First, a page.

Just four months in, 2019 has already been a statement-making year for women in sports. Nike and Adidas, two of the world’s biggest sportswear companies, both launched commercials and campaigns celebrating female athletes. On March 8, 2019, the members of the U.S. Women’s National Soccer Team (USWNT) filed suit against the U.S. Soccer Federation alleging “institutionalized gender discrimination” throughout the organization. The suit alleges gender discrimination not just in pay, but also in the quality of their resources, from training facilities to medical treatment to coaching.While Title IX has become a buzzword for female equality and opportunity in sports, it only applies to educational institutions—professional sports are beyond its reach. Thus, the U.S. women’s soccer team has filed suit under the Equal Pay Act and Title VII of the Civil Rights Act.


The debate about whether equal pay should extend to professional sports is highly debated. Some believe it is necessary to fully honor the spirit of gender equality, as well as to continue to encourage women to pursue professional careers in sports. However, the most obvious counterargument that female professional athletes should not be paid the same as their male counterparts is that female professional teams bring in significantly less revenue. One article goes as far as to suggest that women actually make more than male athletes, based on the revenue they generate: “The men’s World Cup in Russia generated over $6 billion in revenue, with the participating teams sharing $400 million, less than 7% of revenue. Meanwhile, the Women’s World Cup is expected to earn $131 million for the full four-year cycle 2019-22 and dole out $30 million to the participating teams.” Thus, those opposed to equal pay in sports have a strong economic argument against it.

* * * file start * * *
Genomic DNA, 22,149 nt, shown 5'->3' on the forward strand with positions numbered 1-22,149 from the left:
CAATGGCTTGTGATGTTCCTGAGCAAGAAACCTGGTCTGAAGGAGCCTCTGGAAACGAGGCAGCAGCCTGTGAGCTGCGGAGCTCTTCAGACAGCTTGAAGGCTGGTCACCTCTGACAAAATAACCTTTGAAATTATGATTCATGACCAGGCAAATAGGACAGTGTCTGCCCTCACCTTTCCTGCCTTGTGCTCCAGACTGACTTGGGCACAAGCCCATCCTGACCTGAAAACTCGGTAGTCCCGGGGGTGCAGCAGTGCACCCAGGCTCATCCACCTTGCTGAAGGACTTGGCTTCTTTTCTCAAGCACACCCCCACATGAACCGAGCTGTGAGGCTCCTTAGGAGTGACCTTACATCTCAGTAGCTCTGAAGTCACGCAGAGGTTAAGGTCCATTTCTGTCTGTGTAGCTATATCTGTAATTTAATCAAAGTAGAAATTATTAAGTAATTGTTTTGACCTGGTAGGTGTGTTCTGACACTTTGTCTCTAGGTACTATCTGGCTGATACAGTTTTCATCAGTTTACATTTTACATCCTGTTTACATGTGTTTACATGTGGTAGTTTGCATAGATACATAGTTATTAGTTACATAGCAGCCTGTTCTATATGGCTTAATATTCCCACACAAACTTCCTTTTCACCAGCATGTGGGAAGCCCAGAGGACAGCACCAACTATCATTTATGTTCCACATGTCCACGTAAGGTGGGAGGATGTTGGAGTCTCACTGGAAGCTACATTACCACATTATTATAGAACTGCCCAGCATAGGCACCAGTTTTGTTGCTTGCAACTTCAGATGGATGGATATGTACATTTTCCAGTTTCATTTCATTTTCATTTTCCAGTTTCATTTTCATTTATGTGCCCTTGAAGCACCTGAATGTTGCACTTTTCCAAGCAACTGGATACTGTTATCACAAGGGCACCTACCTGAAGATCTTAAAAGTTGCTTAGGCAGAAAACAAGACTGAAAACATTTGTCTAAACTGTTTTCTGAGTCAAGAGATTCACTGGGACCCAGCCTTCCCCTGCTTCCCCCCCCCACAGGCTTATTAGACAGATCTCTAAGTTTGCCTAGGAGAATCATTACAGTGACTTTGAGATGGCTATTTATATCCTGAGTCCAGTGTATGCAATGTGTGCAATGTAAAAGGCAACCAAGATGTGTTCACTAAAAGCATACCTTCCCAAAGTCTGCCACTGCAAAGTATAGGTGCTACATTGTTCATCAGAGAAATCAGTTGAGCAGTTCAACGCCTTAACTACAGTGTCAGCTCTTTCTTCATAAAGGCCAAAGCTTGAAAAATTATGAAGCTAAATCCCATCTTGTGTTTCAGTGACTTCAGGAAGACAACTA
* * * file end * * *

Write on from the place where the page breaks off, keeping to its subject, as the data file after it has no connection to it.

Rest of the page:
However, this does not always hold true. For example, in 2016 the USWNT actually brought in 20 million more in revenue than the men’s national team, while still being paid significantly less than the men’s team. Nevertheless, it is equally important to considered the nonmonetary consequences of the gender pay gap. Female athletes may be discouraged to pursue a professional career. Furthermore, it sends the wrong message by suggesting that sports are beyond the reach of gender equality. Women have been fighting for equal pay across industries for decades, and until the gap is closed, every industry should be subject to scrutiny when it comes to gender equality.


Courtney Tibbetts




One Response to The Fight for Gender Equality in Professional Sports

  1. Great read and thanks for posting

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